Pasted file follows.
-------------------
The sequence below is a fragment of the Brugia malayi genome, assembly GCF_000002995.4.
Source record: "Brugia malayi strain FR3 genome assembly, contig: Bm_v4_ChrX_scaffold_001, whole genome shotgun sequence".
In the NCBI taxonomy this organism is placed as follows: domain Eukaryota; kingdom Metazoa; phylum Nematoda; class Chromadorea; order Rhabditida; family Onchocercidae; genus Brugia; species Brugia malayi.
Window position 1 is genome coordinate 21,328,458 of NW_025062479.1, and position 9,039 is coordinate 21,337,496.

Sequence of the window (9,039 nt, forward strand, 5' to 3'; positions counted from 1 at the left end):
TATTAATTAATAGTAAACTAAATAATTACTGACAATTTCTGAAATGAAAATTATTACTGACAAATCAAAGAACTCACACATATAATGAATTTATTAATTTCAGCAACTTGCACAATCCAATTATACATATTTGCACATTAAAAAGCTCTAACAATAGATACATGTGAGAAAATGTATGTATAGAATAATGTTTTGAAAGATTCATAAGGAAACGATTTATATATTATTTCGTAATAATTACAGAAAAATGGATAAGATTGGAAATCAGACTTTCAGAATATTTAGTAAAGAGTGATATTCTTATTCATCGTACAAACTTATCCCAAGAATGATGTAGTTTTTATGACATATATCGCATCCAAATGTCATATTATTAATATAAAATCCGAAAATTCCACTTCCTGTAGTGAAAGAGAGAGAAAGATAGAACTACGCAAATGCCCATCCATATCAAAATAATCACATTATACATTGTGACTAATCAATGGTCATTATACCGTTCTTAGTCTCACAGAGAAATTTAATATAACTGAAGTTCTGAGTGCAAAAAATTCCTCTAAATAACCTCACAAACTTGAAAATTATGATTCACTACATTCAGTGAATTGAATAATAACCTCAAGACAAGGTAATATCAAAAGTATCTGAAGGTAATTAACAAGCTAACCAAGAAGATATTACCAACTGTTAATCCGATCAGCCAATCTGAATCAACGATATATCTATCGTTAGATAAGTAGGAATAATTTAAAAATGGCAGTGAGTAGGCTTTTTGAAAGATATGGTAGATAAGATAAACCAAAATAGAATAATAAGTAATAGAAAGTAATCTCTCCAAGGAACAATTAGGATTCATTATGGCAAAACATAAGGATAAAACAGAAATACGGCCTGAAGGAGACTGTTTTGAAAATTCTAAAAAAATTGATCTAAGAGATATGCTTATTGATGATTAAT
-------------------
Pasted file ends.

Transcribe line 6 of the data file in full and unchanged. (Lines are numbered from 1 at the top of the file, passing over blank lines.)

TATTAATTAATAGTAAACTAAATAATTACTGACAATTTCTGAAATGAAAATTATTACTGACAAATCAAAGAACTCACACATATAATGAATTTATTAATTTCAGCAACTTGCACAATCCAATTATACATATTTGCACATTAAAAAGCTCTAACAATAGATACATGTGAGAAAATGTATGTATAGAATAATGTTTTGAAAGATTCATAAGGAAACGATTTATATATTATTTCGTAATAATTACAGAAAAATGGATAAGATTGGAAATCAGACTTTCAGAATATTTAGTAAAGAGTGATATTCTTATTCATCGTACAAACTTATCCCAAGAATGATGTAGTTTTTATGACATATATCGCATCCAAATGTCATATTATTAATATAAAATCCGAAAATTCCACTTCCTGTAGTGAAAGAGAGAGAAAGATAGAACTACGCAAATGCCCATCCATATCAAAATAATCACATTATACATTGTGACTAATCAATGGTCATTATACCGTTCTTAGTCTCACAGAGAAATTTAATATAACTGAAGTTCTGAGTGCAAAAAATTCCTCTAAATAACCTCACAAACTTGAAAATTATGATTCACTACATTCAGTGAATTGAATAATAACCTCAAGACAAGGTAATATCAAAAGTATCTGAAGGTAATTAACAAGCTAACCAAGAAGATATTACCAACTGTTAATCCGATCAGCCAATCTGAATCAACGATATATCTATCGTTAGATAAGTAGGAATAATTTAAAAATGGCAGTGAGTAGGCTTTTTGAAAGATATGGTAGATAAGATAAACCAAAATAGAATAATAAGTAATAGAAAGTAATCTCTCCAAGGAACAATTAGGATTCATTATGGCAAAACATAAGGATAAAACAGAAATACGGCCTGAAGGAGACTGTTTTGAAAATTCTAAAAAAATTGATCTAAGAGATATGCTTATTGATGATTAAT